Despite calls for the requirement to be removed from NGOs in April, 2020, the rules remain in place. Reunite Families UK have published an open letter to Boris Johnson on the eighth anniversary of the policy’s introduction, as follows:

Dear Boris Johnson,

These last few months, Britain has gone through extraordinary times – but through this we have revealed our innate ability as humans to endure, adapt and protect. This is what has helped us through the challenges we’ve faced and helped us all – regardless of where we’re from – pull together, with many putting their own lives at risk to keep the country going. Most of us have also experienced first-hand what it is like to be separated from loved ones. They say you don’t know what you’ve got till it’s gone – for many of us, this experience has brought into sharp focus just how important family really is.

So as lockdown eases and families start to come back together in one form or another, we ask you to consider the many thousands more who are unable to be reunited with theirs – including the thousands of children who have no idea when they will be able to hug their mummy or daddy. There is no end in sight for their lockdown, because of a policy introduced 8 years ago today, on 9 July 2012 which put a price tag on their family life.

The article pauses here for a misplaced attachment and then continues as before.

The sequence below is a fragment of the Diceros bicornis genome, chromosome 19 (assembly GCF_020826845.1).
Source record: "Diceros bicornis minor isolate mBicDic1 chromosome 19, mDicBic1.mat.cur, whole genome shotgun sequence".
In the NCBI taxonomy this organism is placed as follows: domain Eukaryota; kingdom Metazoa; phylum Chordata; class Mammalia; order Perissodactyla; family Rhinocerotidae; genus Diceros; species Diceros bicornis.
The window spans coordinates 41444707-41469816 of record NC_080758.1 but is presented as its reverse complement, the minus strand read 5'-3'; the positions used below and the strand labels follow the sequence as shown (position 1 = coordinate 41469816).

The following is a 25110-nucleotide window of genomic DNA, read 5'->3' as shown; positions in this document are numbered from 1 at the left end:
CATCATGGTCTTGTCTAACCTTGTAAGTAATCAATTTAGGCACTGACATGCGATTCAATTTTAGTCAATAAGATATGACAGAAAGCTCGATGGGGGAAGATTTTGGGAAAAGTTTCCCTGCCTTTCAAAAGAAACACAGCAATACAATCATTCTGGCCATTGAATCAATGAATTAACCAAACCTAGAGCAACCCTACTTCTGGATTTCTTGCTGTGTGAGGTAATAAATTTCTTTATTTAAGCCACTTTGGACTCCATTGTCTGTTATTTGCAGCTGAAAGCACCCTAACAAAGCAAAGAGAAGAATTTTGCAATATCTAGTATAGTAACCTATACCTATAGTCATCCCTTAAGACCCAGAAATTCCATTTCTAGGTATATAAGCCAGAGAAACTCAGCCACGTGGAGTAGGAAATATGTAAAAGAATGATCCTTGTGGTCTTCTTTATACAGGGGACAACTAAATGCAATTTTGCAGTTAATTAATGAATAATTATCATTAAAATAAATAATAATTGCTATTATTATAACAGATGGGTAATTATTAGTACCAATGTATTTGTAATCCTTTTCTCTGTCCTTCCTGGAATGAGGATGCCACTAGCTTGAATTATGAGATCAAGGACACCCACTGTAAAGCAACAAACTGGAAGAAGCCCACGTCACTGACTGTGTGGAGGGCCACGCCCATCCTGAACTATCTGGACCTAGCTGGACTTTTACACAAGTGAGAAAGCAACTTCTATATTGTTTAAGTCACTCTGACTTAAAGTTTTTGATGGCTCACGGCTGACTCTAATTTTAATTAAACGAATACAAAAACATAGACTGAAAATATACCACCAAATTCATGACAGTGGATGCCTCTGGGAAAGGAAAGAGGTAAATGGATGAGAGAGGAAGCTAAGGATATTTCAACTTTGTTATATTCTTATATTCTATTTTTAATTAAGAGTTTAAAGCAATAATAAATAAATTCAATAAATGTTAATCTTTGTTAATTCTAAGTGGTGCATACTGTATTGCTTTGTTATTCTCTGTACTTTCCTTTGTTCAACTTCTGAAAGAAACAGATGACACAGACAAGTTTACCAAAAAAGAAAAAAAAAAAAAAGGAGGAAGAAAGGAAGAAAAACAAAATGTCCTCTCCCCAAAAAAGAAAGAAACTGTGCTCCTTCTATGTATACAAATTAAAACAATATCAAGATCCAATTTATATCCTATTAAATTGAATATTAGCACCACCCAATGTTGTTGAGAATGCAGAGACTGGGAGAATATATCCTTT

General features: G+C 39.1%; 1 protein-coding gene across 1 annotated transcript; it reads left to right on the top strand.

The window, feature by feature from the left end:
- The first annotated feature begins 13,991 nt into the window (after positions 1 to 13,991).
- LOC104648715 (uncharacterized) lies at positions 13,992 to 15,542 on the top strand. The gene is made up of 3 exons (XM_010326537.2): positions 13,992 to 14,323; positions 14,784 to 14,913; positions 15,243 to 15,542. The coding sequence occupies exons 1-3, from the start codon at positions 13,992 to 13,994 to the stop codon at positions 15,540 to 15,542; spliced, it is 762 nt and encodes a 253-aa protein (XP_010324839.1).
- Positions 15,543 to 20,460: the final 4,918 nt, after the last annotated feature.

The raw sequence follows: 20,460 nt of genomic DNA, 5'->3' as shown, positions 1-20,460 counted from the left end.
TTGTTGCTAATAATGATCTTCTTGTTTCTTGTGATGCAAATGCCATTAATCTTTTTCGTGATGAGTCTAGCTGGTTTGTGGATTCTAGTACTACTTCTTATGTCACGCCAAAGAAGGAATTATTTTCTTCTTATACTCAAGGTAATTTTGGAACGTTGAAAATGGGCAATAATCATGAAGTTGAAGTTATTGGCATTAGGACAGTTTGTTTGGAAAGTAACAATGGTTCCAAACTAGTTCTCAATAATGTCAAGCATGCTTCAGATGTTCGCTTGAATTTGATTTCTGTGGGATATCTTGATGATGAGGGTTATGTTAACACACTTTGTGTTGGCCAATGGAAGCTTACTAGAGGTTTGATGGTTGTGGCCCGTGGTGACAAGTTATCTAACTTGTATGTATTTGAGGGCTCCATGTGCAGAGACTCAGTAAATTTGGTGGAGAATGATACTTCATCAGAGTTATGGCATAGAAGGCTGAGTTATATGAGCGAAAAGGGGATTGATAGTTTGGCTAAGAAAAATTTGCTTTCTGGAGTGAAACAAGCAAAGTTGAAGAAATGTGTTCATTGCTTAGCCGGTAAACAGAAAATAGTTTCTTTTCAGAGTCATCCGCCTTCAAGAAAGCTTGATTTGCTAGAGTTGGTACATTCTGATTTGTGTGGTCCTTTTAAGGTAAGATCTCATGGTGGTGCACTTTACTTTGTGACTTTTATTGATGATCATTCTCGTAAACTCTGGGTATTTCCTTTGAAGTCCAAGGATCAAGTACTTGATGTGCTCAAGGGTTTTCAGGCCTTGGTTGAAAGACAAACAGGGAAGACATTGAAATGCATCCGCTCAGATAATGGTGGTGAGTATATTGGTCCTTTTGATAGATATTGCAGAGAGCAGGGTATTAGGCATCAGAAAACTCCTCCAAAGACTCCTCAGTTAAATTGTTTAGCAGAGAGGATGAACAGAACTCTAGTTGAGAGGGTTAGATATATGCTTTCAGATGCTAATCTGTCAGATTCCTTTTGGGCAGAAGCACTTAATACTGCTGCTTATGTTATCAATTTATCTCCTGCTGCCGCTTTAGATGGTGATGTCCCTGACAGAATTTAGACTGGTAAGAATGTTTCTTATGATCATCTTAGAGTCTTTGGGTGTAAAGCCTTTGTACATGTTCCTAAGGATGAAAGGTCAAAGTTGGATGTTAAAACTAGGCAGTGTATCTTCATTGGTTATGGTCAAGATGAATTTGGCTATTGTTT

The minimum income requirement [MIR] means that British people (and others who are settled in the UK) have to be earning at least £18,600 in order to live in the UK with a partner from outside Europe. Over 40% of the UK do not earn this – and this figure is likely to grow significantly as we enter a recession. This rule effectively tells people in this situation: ‘you don’t earn enough, so you’re not worthy of a family life here.’ The rule has caused hardship for years – and never more so than during the current pandemic. Belated, small changes have been made to the policy, for now at least, in light of Covid-19 but they leave lots of families behind – and beyond this time, our families have no idea what lies ahead for them.